Gustavo Ballvé on October 18th, 2011
Corporate Governance, Diversified financials, Food for thought, Home, Industries, Investment Themes, Mental models, Portfolio Management, Quotes, Risk management, Signal or Noise

After dealing with unexpected and unacceptable wi-fi and cell-phone data problems, here are a few notes about Day One (Monday, Oct. 17th) in the 2011 Value Investing Congress. You can follow their own live updates on Facebook or Twitter. We start with David Einhorn – he wasn’t the first speaker of the day, but things started to get interesting when he came onto the stage. Another great source for VIC updates is our friends at

One thing we can say right off the bat is that, having attended both, the Ira Sohn Investment Conference is a better event: shorter in length, better attended and with better speakers, more focused and, we dare say, with more committed speakers.

David Einhorn: Short Green Mountain Coffee Roasters (Nasdaq: GMCR). Both Reuters and Bloomberg‘s stories are accurate enough accounts. That said, they don’t fully capture what appears to be another case of relentless research by Mr. Einhorn. Again, he may be right or wrong, but it’s hard to argue that his team hasn’t worked hard at this. This reminds us of Einhorn’s must-read book Fooling Some of The People All of The Time. And the Einhorn effect remains intact: by the time his talk was over, the stock was dropping 13%.

Jim Chanos: Global Value Traps. He presented the many features of a “value trap”-kind of investment, some of which can occur simultaneously. Then he distilled five value traps he’s focused on and named names. One of them? Brazil’s Vale, one of the world’s largest mining companies. While he’s always fun to watch, we’d prefer one-two main ideas and derive his investment process from them. If it sounds like David Einhorn’s presentations, it’s because we prefer the deep-research presentations.

Vladimir Jelisavcic, Long Acre: DryShips, Inc. (Nasdaq: DRYS) – long the convertible bonds. This was a tough one to watch and a reminder of the need for synthesis/”packaging” skills. A bad presentation detracts from the actual message and influences our perceptions about the speaker. While it’s obviously important to keep this in mind in order to avoid being “charmed” by an outstanding speaker, it’s also important for the speaker to present well and avoid an undeserved bad impression. And lo and behold, by the time Mr. Jelisavcic got to the details it was clear that he had done the work on the convertibles – assuming he’s correct about the difficulty of increasing capacity in the UDW ships/rigs (UDW=ultra deep water).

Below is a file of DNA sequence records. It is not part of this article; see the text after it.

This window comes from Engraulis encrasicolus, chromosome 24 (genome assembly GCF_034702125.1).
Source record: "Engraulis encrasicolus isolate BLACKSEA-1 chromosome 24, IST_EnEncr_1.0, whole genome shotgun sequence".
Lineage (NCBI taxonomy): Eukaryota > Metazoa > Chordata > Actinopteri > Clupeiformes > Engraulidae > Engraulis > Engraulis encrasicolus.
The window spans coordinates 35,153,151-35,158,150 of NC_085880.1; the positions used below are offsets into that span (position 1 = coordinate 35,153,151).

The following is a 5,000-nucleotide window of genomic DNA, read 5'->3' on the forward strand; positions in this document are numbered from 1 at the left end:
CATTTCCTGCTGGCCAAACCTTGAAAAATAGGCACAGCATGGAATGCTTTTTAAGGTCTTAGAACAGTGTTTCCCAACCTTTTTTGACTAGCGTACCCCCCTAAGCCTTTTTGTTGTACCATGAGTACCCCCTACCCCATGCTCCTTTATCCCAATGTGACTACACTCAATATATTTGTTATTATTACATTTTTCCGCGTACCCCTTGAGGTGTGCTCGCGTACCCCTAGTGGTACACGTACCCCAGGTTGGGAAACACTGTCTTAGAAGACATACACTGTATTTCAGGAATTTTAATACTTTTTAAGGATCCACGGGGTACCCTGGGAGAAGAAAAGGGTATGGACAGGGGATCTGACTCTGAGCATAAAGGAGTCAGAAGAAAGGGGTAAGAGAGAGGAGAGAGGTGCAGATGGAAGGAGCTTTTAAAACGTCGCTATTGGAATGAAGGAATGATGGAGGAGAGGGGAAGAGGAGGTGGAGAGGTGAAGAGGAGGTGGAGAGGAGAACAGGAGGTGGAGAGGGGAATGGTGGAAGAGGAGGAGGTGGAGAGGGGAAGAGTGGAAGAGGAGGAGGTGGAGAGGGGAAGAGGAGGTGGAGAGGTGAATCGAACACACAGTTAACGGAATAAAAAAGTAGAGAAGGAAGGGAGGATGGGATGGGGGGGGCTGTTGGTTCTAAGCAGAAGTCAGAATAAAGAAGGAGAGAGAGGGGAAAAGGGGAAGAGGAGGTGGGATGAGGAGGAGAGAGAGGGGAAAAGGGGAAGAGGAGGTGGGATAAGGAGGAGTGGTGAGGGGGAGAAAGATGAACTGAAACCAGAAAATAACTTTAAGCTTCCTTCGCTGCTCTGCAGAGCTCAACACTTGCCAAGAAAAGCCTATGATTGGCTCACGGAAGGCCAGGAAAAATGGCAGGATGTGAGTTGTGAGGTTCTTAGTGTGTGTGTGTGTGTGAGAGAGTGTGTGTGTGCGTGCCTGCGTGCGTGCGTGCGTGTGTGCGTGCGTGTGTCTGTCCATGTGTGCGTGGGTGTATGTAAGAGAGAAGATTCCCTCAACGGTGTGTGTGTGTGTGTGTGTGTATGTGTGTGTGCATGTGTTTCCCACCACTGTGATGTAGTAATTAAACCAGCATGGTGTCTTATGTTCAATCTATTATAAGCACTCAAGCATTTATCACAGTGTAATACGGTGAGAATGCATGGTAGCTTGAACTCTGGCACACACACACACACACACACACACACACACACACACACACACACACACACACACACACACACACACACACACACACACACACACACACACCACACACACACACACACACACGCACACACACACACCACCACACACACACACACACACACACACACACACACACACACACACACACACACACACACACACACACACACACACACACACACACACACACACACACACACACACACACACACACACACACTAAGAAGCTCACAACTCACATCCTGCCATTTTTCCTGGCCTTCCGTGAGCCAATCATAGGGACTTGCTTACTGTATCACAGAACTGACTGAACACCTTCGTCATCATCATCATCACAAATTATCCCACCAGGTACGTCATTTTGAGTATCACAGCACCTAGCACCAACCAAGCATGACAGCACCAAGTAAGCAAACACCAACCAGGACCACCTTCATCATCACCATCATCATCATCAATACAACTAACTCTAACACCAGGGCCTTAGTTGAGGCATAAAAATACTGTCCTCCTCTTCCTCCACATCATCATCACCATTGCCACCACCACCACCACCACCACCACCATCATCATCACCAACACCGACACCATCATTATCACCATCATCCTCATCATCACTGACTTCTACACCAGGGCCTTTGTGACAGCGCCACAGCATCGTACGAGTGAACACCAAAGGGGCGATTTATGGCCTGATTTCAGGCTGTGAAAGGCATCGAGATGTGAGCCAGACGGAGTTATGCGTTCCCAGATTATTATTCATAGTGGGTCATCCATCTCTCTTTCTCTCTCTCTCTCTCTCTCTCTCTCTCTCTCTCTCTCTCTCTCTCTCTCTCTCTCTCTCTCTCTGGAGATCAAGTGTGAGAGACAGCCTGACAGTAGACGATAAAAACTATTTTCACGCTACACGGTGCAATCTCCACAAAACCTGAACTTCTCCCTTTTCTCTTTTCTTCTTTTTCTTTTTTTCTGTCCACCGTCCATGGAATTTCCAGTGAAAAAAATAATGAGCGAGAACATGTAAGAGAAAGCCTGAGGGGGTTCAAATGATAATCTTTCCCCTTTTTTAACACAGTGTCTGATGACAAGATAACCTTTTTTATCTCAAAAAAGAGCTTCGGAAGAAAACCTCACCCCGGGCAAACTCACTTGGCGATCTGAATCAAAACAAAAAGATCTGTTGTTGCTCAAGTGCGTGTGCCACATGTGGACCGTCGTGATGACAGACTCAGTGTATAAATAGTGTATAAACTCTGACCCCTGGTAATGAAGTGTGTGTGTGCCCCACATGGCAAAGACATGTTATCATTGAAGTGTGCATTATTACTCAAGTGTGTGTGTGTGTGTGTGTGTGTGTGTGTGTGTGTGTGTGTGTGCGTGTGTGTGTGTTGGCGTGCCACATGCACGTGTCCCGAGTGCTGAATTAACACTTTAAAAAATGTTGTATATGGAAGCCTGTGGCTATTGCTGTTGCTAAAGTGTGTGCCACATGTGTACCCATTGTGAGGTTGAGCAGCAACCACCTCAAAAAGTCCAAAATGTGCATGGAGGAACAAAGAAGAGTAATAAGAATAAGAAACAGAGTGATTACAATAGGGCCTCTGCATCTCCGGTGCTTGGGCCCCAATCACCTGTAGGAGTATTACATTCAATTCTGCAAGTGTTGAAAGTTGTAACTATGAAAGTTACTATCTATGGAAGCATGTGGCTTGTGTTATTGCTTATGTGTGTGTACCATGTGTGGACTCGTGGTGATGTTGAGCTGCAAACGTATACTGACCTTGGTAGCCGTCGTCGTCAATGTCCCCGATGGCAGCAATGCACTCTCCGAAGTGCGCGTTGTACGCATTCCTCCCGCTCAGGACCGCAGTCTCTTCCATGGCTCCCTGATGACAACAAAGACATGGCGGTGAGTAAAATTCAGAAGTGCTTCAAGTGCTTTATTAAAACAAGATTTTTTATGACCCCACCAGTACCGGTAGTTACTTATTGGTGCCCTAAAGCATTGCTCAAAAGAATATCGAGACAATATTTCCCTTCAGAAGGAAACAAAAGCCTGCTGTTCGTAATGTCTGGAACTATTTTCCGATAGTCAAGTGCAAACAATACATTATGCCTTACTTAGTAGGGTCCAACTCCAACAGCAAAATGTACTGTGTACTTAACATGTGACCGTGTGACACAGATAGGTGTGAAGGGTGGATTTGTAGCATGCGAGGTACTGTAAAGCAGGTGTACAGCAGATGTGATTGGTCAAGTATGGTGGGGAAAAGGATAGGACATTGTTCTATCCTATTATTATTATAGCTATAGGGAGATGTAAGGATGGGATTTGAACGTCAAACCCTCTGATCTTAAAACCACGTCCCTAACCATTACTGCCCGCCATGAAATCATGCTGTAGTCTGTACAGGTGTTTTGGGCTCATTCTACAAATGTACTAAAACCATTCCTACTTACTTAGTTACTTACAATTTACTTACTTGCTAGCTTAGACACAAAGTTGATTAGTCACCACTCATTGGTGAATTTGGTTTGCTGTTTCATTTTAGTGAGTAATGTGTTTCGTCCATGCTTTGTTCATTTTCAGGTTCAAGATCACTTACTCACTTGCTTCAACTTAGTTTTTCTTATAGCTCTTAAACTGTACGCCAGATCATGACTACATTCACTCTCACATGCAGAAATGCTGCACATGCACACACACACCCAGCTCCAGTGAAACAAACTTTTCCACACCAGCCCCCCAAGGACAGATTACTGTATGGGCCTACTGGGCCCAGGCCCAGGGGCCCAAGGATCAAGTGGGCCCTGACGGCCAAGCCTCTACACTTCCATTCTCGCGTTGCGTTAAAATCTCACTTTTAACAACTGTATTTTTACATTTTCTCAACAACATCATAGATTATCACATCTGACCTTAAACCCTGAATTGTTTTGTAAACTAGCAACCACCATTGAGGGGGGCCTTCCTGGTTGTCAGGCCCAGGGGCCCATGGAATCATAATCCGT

In the Q&A question, Vladimir discussed his fund’s philosophy/goals: to attain equity-like returns via distressed debt investing. His point is that if the debt is distressed, there’s a high probability that the stock is also distressed, in which case the debt investment gets you “closer to the assets”. That is, you buy something with potential price upside (from the bond price and conversion premium) but with higher seniority. The problem is that it’s always an investment research process that’s heavy in legal advice, consulting and so on.

Timothy E. Hartch, Brown Brothers Harriman: Long Dentsply (Nasdaq: XRAY). Re-reading the notes it’s clear the presentation was heavy in data, but not much conviction to be found here. He started by saying that Dentsply is “the one company” in his portfolio that he’d “invest and leave the money there for 20 years”. He called it the best business he knows. While we know and like the company, there are plenty of other businesses we’d prefer to that one. And this observation – that preferences/weightings/risk appetites/experiences/mental models of Investor A will differ from those of Investor B – ties up very well with the interesting story he told about his first assignment at Brown Brothers Harriman (henceforth BBH for carpal tunnel syndrome-prevention reasons):

Mr. Hartch began as a Corporate Finance analyst, and the first assignment was to help a client sell his media company. After valuing the company and sending the pitch book to four interested strategic buyers (all media companies as well), it was time to hear their bids. Companies 1 and 2 had the same valuation: US$ 10-15mm. Company 3 had US$ 25-30mm. He was still concerned because he told his client it could fetch US$ 40-45mm. Then Company 4 siad it’d buy the company for US$ 90 million… The valuable lesson (and best part of his presentation): “Same company, same data, same day, yet very wide range of values. Valuation in an estimate. Be humble about your own.”

There was also an interesting long case on “micro-cap” Energy Solutions, but still very little meat in our notes.

The last speaker was Alexander Roepers of Atlantic Investment Management. He was very generalist, and we were hoping he would spell out his case for McGraw-Hill Companies, an activist case. So we’ll leave you with his first sentence:

“I’m glad none of my ideas were trashed by either Jim Chanos or David Einhorn!”

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